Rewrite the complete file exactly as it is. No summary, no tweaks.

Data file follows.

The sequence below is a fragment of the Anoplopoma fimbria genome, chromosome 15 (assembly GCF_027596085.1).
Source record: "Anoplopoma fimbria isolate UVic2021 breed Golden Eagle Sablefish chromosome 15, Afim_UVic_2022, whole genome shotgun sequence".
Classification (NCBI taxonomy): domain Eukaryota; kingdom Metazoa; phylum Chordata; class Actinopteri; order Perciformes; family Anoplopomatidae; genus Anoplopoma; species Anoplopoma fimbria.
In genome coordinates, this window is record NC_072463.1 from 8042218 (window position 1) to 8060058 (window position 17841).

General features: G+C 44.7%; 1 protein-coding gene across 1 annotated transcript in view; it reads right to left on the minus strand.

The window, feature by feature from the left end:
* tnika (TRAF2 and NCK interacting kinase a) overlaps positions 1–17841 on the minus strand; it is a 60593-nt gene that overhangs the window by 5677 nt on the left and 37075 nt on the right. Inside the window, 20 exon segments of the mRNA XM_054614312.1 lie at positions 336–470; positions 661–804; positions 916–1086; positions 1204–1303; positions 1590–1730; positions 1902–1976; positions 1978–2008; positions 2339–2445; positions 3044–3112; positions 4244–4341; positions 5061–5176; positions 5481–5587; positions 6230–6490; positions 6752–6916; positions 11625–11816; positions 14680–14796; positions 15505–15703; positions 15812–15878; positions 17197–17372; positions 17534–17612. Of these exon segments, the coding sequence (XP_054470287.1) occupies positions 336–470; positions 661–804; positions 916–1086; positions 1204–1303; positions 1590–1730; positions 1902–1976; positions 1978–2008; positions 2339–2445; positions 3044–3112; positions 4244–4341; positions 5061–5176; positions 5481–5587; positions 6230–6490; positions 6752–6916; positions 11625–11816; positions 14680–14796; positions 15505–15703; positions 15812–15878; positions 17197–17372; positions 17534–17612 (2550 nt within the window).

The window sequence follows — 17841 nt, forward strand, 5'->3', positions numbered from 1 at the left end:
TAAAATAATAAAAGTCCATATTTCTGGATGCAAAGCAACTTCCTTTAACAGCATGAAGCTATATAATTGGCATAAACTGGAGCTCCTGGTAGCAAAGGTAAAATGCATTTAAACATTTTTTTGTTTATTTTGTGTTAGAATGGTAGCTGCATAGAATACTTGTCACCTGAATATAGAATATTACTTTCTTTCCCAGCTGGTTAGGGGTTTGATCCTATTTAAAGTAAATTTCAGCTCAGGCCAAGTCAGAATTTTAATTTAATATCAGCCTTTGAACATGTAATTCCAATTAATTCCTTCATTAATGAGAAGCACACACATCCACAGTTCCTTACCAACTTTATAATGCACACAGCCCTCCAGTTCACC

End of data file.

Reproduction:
The sequence below is a fragment of the Anoplopoma fimbria genome, chromosome 15 (assembly GCF_027596085.1).
Source record: "Anoplopoma fimbria isolate UVic2021 breed Golden Eagle Sablefish chromosome 15, Afim_UVic_2022, whole genome shotgun sequence".
Classification (NCBI taxonomy): domain Eukaryota; kingdom Metazoa; phylum Chordata; class Actinopteri; order Perciformes; family Anoplopomatidae; genus Anoplopoma; species Anoplopoma fimbria.
In genome coordinates, this window is record NC_072463.1 from 8042218 (window position 1) to 8060058 (window position 17841).

General features: G+C 44.7%; 1 protein-coding gene across 1 annotated transcript in view; it reads right to left on the minus strand.

The window, feature by feature from the left end:
* tnika (TRAF2 and NCK interacting kinase a) overlaps positions 1–17841 on the minus strand; it is a 60593-nt gene that overhangs the window by 5677 nt on the left and 37075 nt on the right. Inside the window, 20 exon segments of the mRNA XM_054614312.1 lie at positions 336–470; positions 661–804; positions 916–1086; positions 1204–1303; positions 1590–1730; positions 1902–1976; positions 1978–2008; positions 2339–2445; positions 3044–3112; positions 4244–4341; positions 5061–5176; positions 5481–5587; positions 6230–6490; positions 6752–6916; positions 11625–11816; positions 14680–14796; positions 15505–15703; positions 15812–15878; positions 17197–17372; positions 17534–17612. Of these exon segments, the coding sequence (XP_054470287.1) occupies positions 336–470; positions 661–804; positions 916–1086; positions 1204–1303; positions 1590–1730; positions 1902–1976; positions 1978–2008; positions 2339–2445; positions 3044–3112; positions 4244–4341; positions 5061–5176; positions 5481–5587; positions 6230–6490; positions 6752–6916; positions 11625–11816; positions 14680–14796; positions 15505–15703; positions 15812–15878; positions 17197–17372; positions 17534–17612 (2550 nt within the window).

The window sequence follows — 17841 nt, forward strand, 5'->3', positions numbered from 1 at the left end:
TAAAATAATAAAAGTCCATATTTCTGGATGCAAAGCAACTTCCTTTAACAGCATGAAGCTATATAATTGGCATAAACTGGAGCTCCTGGTAGCAAAGGTAAAATGCATTTAAACATTTTTTTGTTTATTTTGTGTTAGAATGGTAGCTGCATAGAATACTTGTCACCTGAATATAGAATATTACTTTCTTTCCCAGCTGGTTAGGGGTTTGATCCTATTTAAAGTAAATTTCAGCTCAGGCCAAGTCAGAATTTTAATTTAATATCAGCCTTTGAACATGTAATTCCAATTAATTCCTTCATTAATGAGAAGCACACACATCCACAGTTCCTTACCAACTTTATAATGCACACAGCCCTCCAGTTCACC